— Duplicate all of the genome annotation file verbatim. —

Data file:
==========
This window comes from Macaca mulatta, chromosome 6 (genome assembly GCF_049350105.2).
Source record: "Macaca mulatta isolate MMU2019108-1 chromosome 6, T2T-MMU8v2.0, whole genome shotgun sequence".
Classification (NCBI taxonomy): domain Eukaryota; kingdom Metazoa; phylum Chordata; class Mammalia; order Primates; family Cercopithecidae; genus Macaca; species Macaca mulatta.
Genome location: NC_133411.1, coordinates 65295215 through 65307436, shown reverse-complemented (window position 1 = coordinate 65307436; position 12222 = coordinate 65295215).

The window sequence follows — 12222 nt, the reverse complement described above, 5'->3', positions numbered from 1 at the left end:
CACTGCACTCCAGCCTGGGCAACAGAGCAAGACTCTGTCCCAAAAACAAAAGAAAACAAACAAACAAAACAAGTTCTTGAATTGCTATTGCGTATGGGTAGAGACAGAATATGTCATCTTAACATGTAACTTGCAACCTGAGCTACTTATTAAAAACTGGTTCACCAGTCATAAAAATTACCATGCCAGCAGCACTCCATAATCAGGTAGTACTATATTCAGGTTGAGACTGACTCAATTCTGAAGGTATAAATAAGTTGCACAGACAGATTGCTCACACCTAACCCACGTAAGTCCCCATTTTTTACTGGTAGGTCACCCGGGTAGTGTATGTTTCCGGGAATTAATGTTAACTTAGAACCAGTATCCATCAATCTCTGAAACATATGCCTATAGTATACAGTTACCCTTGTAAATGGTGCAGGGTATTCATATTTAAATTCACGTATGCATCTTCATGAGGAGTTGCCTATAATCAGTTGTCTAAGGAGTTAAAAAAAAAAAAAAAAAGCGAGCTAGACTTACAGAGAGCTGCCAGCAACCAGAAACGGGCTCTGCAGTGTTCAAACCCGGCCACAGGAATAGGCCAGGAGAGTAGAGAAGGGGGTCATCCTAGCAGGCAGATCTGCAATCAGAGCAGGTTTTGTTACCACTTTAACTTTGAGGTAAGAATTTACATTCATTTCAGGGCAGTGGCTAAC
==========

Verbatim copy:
This window comes from Macaca mulatta, chromosome 6 (genome assembly GCF_049350105.2).
Source record: "Macaca mulatta isolate MMU2019108-1 chromosome 6, T2T-MMU8v2.0, whole genome shotgun sequence".
Classification (NCBI taxonomy): domain Eukaryota; kingdom Metazoa; phylum Chordata; class Mammalia; order Primates; family Cercopithecidae; genus Macaca; species Macaca mulatta.
Genome location: NC_133411.1, coordinates 65295215 through 65307436, shown reverse-complemented (window position 1 = coordinate 65307436; position 12222 = coordinate 65295215).

The window sequence follows — 12222 nt, the reverse complement described above, 5'->3', positions numbered from 1 at the left end:
CACTGCACTCCAGCCTGGGCAACAGAGCAAGACTCTGTCCCAAAAACAAAAGAAAACAAACAAACAAAACAAGTTCTTGAATTGCTATTGCGTATGGGTAGAGACAGAATATGTCATCTTAACATGTAACTTGCAACCTGAGCTACTTATTAAAAACTGGTTCACCAGTCATAAAAATTACCATGCCAGCAGCACTCCATAATCAGGTAGTACTATATTCAGGTTGAGACTGACTCAATTCTGAAGGTATAAATAAGTTGCACAGACAGATTGCTCACACCTAACCCACGTAAGTCCCCATTTTTTACTGGTAGGTCACCCGGGTAGTGTATGTTTCCGGGAATTAATGTTAACTTAGAACCAGTATCCATCAATCTCTGAAACATATGCCTATAGTATACAGTTACCCTTGTAAATGGTGCAGGGTATTCATATTTAAATTCACGTATGCATCTTCATGAGGAGTTGCCTATAATCAGTTGTCTAAGGAGTTAAAAAAAAAAAAAAAAAGCGAGCTAGACTTACAGAGAGCTGCCAGCAACCAGAAACGGGCTCTGCAGTGTTCAAACCCGGCCACAGGAATAGGCCAGGAGAGTAGAGAAGGGGGTCATCCTAGCAGGCAGATCTGCAATCAGAGCAGGTTTTGTTACCACTTTAACTTTGAGGTAAGAATTTACATTCATTTCAGGGCAGTGGCTAAC